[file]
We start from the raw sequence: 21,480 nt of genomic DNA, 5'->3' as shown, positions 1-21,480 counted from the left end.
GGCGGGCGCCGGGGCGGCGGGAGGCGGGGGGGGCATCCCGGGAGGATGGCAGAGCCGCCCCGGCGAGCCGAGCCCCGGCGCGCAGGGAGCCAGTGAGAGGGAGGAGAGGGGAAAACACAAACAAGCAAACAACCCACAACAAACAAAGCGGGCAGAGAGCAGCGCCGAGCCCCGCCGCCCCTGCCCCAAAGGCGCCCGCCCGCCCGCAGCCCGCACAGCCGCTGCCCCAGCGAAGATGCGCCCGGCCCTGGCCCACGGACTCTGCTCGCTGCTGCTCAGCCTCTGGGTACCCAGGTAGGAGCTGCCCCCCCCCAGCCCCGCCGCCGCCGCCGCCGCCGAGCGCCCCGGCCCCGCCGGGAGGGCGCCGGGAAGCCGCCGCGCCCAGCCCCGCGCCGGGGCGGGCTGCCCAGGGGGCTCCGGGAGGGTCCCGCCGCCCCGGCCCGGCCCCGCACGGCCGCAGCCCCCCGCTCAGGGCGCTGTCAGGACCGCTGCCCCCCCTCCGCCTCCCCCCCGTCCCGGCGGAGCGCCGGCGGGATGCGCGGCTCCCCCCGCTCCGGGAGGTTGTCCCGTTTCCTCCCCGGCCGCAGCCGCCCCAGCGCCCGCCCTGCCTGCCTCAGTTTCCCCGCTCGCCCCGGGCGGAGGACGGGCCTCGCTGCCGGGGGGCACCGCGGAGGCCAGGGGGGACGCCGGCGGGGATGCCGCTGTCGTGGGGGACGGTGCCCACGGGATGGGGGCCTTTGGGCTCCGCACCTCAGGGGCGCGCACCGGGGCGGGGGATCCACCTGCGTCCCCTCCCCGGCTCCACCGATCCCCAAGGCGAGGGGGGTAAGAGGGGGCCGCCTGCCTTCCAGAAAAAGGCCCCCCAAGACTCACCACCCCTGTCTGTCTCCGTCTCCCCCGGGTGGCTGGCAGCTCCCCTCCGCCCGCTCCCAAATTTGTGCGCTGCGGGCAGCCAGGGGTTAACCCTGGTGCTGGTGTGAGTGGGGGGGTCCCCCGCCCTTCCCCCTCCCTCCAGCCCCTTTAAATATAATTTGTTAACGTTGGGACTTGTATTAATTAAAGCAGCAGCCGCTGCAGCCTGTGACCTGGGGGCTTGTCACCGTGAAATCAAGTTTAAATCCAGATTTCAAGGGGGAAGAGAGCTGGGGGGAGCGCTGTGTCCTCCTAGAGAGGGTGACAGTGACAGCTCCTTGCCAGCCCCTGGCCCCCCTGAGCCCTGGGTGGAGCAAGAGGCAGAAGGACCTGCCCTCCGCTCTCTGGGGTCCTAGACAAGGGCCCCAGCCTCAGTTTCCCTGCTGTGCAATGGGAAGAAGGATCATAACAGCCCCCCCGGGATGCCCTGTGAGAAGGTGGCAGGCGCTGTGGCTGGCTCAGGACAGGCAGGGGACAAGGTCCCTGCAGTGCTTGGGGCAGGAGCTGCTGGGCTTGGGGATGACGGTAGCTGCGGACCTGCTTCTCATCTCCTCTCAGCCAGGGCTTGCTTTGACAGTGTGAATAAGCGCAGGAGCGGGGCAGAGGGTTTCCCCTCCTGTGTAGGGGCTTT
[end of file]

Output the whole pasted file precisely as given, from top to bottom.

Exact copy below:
We start from the raw sequence: 21,480 nt of genomic DNA, 5'->3' as shown, positions 1-21,480 counted from the left end.
GGCGGGCGCCGGGGCGGCGGGAGGCGGGGGGGGCATCCCGGGAGGATGGCAGAGCCGCCCCGGCGAGCCGAGCCCCGGCGCGCAGGGAGCCAGTGAGAGGGAGGAGAGGGGAAAACACAAACAAGCAAACAACCCACAACAAACAAAGCGGGCAGAGAGCAGCGCCGAGCCCCGCCGCCCCTGCCCCAAAGGCGCCCGCCCGCCCGCAGCCCGCACAGCCGCTGCCCCAGCGAAGATGCGCCCGGCCCTGGCCCACGGACTCTGCTCGCTGCTGCTCAGCCTCTGGGTACCCAGGTAGGAGCTGCCCCCCCCCAGCCCCGCCGCCGCCGCCGCCGCCGAGCGCCCCGGCCCCGCCGGGAGGGCGCCGGGAAGCCGCCGCGCCCAGCCCCGCGCCGGGGCGGGCTGCCCAGGGGGCTCCGGGAGGGTCCCGCCGCCCCGGCCCGGCCCCGCACGGCCGCAGCCCCCCGCTCAGGGCGCTGTCAGGACCGCTGCCCCCCCTCCGCCTCCCCCCCGTCCCGGCGGAGCGCCGGCGGGATGCGCGGCTCCCCCCGCTCCGGGAGGTTGTCCCGTTTCCTCCCCGGCCGCAGCCGCCCCAGCGCCCGCCCTGCCTGCCTCAGTTTCCCCGCTCGCCCCGGGCGGAGGACGGGCCTCGCTGCCGGGGGGCACCGCGGAGGCCAGGGGGGACGCCGGCGGGGATGCCGCTGTCGTGGGGGACGGTGCCCACGGGATGGGGGCCTTTGGGCTCCGCACCTCAGGGGCGCGCACCGGGGCGGGGGATCCACCTGCGTCCCCTCCCCGGCTCCACCGATCCCCAAGGCGAGGGGGGTAAGAGGGGGCCGCCTGCCTTCCAGAAAAAGGCCCCCCAAGACTCACCACCCCTGTCTGTCTCCGTCTCCCCCGGGTGGCTGGCAGCTCCCCTCCGCCCGCTCCCAAATTTGTGCGCTGCGGGCAGCCAGGGGTTAACCCTGGTGCTGGTGTGAGTGGGGGGGTCCCCCGCCCTTCCCCCTCCCTCCAGCCCCTTTAAATATAATTTGTTAACGTTGGGACTTGTATTAATTAAAGCAGCAGCCGCTGCAGCCTGTGACCTGGGGGCTTGTCACCGTGAAATCAAGTTTAAATCCAGATTTCAAGGGGGAAGAGAGCTGGGGGGAGCGCTGTGTCCTCCTAGAGAGGGTGACAGTGACAGCTCCTTGCCAGCCCCTGGCCCCCCTGAGCCCTGGGTGGAGCAAGAGGCAGAAGGACCTGCCCTCCGCTCTCTGGGGTCCTAGACAAGGGCCCCAGCCTCAGTTTCCCTGCTGTGCAATGGGAAGAAGGATCATAACAGCCCCCCCGGGATGCCCTGTGAGAAGGTGGCAGGCGCTGTGGCTGGCTCAGGACAGGCAGGGGACAAGGTCCCTGCAGTGCTTGGGGCAGGAGCTGCTGGGCTTGGGGATGACGGTAGCTGCGGACCTGCTTCTCATCTCCTCTCAGCCAGGGCTTGCTTTGACAGTGTGAATAAGCGCAGGAGCGGGGCAGAGGGTTTCCCCTCCTGTGTAGGGGCTTT